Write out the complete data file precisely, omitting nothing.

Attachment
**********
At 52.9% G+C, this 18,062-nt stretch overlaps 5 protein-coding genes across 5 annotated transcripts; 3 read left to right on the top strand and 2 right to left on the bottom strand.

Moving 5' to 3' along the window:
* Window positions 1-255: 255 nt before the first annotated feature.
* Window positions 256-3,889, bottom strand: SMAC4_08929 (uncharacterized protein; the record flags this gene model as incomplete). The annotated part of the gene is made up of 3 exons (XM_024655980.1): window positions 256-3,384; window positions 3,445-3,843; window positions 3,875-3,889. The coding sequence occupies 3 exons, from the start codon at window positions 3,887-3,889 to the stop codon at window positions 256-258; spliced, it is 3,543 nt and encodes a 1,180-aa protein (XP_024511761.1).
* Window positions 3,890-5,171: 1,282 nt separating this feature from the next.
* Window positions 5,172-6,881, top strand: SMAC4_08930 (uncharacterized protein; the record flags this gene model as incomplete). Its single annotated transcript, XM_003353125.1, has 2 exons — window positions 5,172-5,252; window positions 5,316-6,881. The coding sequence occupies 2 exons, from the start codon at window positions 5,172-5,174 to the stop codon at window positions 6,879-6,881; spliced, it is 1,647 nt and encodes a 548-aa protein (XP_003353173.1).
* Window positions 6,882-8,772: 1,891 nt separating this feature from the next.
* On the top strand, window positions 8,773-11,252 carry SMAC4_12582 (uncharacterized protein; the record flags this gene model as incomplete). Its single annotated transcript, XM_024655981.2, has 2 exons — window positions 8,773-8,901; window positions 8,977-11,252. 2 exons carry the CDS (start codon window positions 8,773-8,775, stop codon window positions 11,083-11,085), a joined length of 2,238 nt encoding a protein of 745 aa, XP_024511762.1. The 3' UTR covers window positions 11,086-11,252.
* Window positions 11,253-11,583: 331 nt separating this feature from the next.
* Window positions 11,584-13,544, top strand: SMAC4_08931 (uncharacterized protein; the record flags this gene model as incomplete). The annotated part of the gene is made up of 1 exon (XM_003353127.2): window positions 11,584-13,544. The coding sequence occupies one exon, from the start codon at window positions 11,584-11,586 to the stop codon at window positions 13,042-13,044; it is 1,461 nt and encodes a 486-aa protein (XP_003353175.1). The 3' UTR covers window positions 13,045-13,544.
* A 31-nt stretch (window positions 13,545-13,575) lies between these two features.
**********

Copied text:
At 52.9% G+C, this 18,062-nt stretch overlaps 5 protein-coding genes across 5 annotated transcripts; 3 read left to right on the top strand and 2 right to left on the bottom strand.

Moving 5' to 3' along the window:
* Window positions 1-255: 255 nt before the first annotated feature.
* Window positions 256-3,889, bottom strand: SMAC4_08929 (uncharacterized protein; the record flags this gene model as incomplete). The annotated part of the gene is made up of 3 exons (XM_024655980.1): window positions 256-3,384; window positions 3,445-3,843; window positions 3,875-3,889. The coding sequence occupies 3 exons, from the start codon at window positions 3,887-3,889 to the stop codon at window positions 256-258; spliced, it is 3,543 nt and encodes a 1,180-aa protein (XP_024511761.1).
* Window positions 3,890-5,171: 1,282 nt separating this feature from the next.
* Window positions 5,172-6,881, top strand: SMAC4_08930 (uncharacterized protein; the record flags this gene model as incomplete). Its single annotated transcript, XM_003353125.1, has 2 exons — window positions 5,172-5,252; window positions 5,316-6,881. The coding sequence occupies 2 exons, from the start codon at window positions 5,172-5,174 to the stop codon at window positions 6,879-6,881; spliced, it is 1,647 nt and encodes a 548-aa protein (XP_003353173.1).
* Window positions 6,882-8,772: 1,891 nt separating this feature from the next.
* On the top strand, window positions 8,773-11,252 carry SMAC4_12582 (uncharacterized protein; the record flags this gene model as incomplete). Its single annotated transcript, XM_024655981.2, has 2 exons — window positions 8,773-8,901; window positions 8,977-11,252. 2 exons carry the CDS (start codon window positions 8,773-8,775, stop codon window positions 11,083-11,085), a joined length of 2,238 nt encoding a protein of 745 aa, XP_024511762.1. The 3' UTR covers window positions 11,086-11,252.
* Window positions 11,253-11,583: 331 nt separating this feature from the next.
* Window positions 11,584-13,544, top strand: SMAC4_08931 (uncharacterized protein; the record flags this gene model as incomplete). The annotated part of the gene is made up of 1 exon (XM_003353127.2): window positions 11,584-13,544. The coding sequence occupies one exon, from the start codon at window positions 11,584-11,586 to the stop codon at window positions 13,042-13,044; it is 1,461 nt and encodes a 486-aa protein (XP_003353175.1). The 3' UTR covers window positions 13,045-13,544.
* A 31-nt stretch (window positions 13,545-13,575) lies between these two features.